foreclosureThe current foreclosure crisis is painful for all of us, but especially for those who have lost their homes. The feeling of failure and disappointment can be overwhelming.

When a home is seized, it is the last resort — even the lender will be happy to reverse it if at all possible. If the loan is not paid, then the borrower loses the property, but that’s not the desired result. The bank would much rather the receive mortgage payments than take away someone’s home and put it up for auction.

The building of the Mishkan, or Tabernacle, has been in the focus of the Torah readings over the last few weeks. The Hebrew word “Mishkan” literally means a dwelling place, but the Midrash (Shemos Raba 51) reads the word homiletically as “Mashkon,” a collateral. G-d lifted His protection from the Temple twice in our history: the First Temple was destroyed by the Babylonians, and the Second by the Romans. Those tragic events, says the Midrash, are to be seen as a lender seizing the collateral on a loan that wasn’t paid. It was a national foreclosure against the Jewish People.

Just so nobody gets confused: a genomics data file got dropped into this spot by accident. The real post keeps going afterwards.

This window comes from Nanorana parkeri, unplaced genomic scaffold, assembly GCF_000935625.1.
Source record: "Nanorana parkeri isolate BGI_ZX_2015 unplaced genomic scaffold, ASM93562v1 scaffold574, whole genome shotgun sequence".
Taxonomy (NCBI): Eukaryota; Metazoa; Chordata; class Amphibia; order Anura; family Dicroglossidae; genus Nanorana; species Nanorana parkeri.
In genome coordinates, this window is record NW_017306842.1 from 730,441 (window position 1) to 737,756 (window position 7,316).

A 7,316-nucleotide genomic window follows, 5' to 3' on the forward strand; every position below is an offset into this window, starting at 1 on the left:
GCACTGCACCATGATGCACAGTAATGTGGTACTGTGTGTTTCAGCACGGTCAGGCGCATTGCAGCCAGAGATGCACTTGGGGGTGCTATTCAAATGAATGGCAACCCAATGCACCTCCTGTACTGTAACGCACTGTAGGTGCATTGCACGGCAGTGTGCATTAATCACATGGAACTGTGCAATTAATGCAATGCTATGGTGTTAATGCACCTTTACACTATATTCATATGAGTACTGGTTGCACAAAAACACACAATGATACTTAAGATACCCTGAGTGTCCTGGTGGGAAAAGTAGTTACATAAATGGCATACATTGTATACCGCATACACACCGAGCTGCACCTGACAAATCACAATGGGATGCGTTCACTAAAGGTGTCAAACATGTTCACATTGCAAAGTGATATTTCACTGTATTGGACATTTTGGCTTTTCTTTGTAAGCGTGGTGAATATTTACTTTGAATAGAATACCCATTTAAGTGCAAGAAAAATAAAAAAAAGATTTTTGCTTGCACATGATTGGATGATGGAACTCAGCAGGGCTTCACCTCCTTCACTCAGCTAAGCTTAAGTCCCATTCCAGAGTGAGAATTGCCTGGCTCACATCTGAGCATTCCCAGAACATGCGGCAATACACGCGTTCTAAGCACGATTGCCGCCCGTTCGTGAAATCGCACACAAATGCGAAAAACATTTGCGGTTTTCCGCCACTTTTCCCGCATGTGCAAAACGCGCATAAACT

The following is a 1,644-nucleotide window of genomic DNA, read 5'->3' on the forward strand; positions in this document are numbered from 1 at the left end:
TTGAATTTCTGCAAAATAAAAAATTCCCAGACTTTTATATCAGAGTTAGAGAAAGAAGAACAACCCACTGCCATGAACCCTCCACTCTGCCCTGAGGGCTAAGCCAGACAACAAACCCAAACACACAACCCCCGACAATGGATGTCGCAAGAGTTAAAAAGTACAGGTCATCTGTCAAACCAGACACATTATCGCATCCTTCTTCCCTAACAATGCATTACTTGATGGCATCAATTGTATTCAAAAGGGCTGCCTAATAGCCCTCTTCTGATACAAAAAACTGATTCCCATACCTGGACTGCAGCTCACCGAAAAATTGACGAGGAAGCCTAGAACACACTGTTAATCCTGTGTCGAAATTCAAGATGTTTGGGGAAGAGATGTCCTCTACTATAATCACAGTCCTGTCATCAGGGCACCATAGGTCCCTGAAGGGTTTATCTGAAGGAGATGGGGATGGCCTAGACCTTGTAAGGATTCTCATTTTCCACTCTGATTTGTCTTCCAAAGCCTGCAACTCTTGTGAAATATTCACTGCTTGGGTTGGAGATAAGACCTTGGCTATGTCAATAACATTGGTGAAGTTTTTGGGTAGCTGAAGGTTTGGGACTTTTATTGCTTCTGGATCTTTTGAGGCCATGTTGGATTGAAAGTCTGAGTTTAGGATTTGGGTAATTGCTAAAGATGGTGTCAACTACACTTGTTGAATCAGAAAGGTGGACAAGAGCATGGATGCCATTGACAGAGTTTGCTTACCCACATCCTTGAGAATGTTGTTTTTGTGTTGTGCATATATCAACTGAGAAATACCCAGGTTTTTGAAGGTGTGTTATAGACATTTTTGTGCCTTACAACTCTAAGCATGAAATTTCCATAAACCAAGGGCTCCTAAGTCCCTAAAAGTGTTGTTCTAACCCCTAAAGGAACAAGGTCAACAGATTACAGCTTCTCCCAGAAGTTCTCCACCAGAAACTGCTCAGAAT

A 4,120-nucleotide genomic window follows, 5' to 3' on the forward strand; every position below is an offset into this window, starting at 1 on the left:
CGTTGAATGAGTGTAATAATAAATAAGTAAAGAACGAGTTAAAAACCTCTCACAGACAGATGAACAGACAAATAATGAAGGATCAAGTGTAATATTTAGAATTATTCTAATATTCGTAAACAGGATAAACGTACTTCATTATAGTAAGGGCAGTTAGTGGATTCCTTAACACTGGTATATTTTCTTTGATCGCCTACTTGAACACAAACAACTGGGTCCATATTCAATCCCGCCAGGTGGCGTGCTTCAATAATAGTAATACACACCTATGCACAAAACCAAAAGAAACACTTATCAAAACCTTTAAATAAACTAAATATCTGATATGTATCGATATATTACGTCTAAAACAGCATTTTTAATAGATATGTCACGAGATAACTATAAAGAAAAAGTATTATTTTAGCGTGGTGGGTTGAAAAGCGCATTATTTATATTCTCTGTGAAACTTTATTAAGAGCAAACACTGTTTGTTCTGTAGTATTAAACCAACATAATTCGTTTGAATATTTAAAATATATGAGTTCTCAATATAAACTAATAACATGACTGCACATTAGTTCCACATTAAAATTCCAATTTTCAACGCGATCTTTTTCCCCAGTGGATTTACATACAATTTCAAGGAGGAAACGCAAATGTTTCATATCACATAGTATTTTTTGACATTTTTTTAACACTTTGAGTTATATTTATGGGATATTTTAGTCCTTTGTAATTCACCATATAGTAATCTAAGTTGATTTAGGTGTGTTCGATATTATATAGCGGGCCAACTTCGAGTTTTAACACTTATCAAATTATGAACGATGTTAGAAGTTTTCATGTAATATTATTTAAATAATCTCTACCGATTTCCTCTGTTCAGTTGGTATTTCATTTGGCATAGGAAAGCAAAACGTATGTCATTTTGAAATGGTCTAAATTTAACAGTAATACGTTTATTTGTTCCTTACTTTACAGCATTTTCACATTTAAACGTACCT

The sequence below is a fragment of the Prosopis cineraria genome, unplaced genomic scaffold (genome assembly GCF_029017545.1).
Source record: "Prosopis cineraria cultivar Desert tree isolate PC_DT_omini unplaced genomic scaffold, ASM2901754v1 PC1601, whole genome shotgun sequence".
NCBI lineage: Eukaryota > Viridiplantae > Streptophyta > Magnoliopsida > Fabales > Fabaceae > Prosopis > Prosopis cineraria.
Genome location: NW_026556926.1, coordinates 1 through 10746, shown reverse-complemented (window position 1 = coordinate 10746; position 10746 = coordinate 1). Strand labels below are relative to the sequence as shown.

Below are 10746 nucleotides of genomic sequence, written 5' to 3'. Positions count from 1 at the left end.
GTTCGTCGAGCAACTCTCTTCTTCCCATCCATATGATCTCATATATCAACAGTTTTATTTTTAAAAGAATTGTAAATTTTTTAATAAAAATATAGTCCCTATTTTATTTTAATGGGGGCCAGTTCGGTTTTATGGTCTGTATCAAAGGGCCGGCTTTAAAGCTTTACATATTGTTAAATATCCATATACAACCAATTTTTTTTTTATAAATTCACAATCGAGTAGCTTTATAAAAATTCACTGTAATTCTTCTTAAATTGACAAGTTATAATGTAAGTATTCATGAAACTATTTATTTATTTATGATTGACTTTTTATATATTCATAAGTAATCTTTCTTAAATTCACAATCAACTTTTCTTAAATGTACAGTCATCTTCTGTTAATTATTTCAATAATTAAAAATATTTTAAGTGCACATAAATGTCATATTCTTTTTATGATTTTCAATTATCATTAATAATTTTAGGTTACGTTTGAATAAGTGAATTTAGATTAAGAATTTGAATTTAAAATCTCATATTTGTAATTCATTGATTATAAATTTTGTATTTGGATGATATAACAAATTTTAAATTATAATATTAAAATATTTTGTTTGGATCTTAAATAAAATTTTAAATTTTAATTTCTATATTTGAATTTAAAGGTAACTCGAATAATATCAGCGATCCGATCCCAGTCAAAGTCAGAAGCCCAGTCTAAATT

The Holy Temple was where mankind, Jews and non-Jews, experienced the ultimate closeness to G-d, in prayer and with personal and communal offerings. It may be difficult for us to imagine how important its presence was to the world. It was a treasure that was ours — if we were willing to live devoted to G-d’s will. It was taken by the Al-mighty because the Jewish People failed to fulfill the bargain.

We, as a nation, experienced the most painful of foreclosures over 2000 years ago. But as the lender, G-d wants us to have the Temple, He wants to have that closeness. Whether we’ve yet earned it or not, it’s important to remember that He wants it to be ours. With patient anticipation, He waits for us to return to Him and reclaim what is ours.

Good Shabbos!
Rabbi Mordechai Dixler
Program Director, Project Genesis –

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